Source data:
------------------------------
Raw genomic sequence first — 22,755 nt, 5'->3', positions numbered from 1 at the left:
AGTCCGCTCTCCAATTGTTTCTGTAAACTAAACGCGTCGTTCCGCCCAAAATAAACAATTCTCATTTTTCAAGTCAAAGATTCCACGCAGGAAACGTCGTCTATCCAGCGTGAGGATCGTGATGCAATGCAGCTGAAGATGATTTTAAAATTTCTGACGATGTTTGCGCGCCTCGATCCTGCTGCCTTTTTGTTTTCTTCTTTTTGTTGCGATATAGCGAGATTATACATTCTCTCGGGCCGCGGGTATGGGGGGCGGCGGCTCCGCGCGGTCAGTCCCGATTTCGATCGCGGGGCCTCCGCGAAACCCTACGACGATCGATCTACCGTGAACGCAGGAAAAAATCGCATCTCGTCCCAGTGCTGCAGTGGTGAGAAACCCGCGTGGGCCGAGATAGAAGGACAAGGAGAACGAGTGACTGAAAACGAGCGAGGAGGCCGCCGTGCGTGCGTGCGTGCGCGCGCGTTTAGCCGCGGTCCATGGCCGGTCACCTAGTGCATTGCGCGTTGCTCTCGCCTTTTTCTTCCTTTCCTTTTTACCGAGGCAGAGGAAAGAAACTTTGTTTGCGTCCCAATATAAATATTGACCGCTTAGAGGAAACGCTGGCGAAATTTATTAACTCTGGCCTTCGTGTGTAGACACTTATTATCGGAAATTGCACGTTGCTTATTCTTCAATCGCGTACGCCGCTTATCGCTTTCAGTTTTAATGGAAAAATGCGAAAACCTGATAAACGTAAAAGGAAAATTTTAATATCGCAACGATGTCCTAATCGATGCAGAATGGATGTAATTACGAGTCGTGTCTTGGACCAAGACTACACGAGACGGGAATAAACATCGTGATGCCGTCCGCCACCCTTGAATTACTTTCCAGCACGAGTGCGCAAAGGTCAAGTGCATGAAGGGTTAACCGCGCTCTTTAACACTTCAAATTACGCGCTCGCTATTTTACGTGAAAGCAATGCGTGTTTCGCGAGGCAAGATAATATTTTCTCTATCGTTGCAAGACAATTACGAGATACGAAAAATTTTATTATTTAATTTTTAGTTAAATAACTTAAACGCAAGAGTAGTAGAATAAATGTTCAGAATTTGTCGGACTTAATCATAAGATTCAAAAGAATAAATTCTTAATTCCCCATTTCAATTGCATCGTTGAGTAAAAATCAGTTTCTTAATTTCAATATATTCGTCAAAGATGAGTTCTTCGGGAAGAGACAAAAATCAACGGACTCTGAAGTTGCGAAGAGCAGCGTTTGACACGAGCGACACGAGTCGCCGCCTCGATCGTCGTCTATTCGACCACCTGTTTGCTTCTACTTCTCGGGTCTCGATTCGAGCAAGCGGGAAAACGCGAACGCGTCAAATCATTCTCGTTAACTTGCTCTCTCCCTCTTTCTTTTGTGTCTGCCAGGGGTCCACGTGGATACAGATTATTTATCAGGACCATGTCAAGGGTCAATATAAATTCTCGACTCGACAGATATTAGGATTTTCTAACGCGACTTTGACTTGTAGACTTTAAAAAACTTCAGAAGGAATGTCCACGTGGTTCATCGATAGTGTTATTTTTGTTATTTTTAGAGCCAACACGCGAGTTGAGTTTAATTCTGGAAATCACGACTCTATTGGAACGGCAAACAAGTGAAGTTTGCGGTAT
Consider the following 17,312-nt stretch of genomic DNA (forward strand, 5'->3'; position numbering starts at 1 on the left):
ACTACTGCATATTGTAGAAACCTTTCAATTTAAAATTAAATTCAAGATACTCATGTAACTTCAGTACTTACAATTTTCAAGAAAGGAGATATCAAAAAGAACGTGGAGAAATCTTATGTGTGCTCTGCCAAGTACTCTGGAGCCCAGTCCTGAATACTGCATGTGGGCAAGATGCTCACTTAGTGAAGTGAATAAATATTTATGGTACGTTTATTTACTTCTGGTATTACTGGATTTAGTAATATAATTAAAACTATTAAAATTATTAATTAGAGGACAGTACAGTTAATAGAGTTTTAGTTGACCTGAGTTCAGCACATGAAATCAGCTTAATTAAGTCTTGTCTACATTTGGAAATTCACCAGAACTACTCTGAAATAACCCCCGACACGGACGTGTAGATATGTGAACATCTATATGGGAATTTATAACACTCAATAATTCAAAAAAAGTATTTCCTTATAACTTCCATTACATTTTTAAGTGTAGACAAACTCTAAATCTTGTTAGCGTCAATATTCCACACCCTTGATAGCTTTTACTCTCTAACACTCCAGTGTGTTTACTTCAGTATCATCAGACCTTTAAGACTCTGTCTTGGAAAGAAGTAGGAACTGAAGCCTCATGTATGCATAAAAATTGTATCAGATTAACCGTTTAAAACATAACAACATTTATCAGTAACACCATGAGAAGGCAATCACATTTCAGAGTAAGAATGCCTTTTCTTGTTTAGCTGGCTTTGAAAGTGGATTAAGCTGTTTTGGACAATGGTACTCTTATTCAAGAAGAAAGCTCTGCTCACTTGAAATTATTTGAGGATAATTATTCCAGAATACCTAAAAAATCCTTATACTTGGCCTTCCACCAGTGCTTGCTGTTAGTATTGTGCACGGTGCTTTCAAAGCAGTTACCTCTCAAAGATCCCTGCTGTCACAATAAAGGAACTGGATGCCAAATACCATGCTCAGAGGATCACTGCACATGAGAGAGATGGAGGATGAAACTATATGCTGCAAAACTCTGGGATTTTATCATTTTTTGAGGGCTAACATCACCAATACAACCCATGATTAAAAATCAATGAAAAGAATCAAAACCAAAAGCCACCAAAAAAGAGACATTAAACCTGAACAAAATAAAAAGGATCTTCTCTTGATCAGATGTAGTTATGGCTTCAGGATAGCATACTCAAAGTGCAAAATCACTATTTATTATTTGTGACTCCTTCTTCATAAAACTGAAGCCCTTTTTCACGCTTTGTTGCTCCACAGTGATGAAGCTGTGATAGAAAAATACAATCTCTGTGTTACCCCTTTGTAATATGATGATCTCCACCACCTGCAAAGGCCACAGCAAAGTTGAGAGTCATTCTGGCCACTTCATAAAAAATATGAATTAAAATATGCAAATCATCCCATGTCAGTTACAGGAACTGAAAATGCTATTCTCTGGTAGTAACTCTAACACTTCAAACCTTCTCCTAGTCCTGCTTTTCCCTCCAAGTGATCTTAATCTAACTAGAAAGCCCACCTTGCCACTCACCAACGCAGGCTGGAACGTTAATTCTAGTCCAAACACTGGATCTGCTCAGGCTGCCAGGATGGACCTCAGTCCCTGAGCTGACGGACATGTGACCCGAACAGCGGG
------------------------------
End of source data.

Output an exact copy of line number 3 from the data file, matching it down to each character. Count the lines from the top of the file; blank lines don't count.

Consider the following 17,312-nt stretch of genomic DNA (forward strand, 5'->3'; position numbering starts at 1 on the left):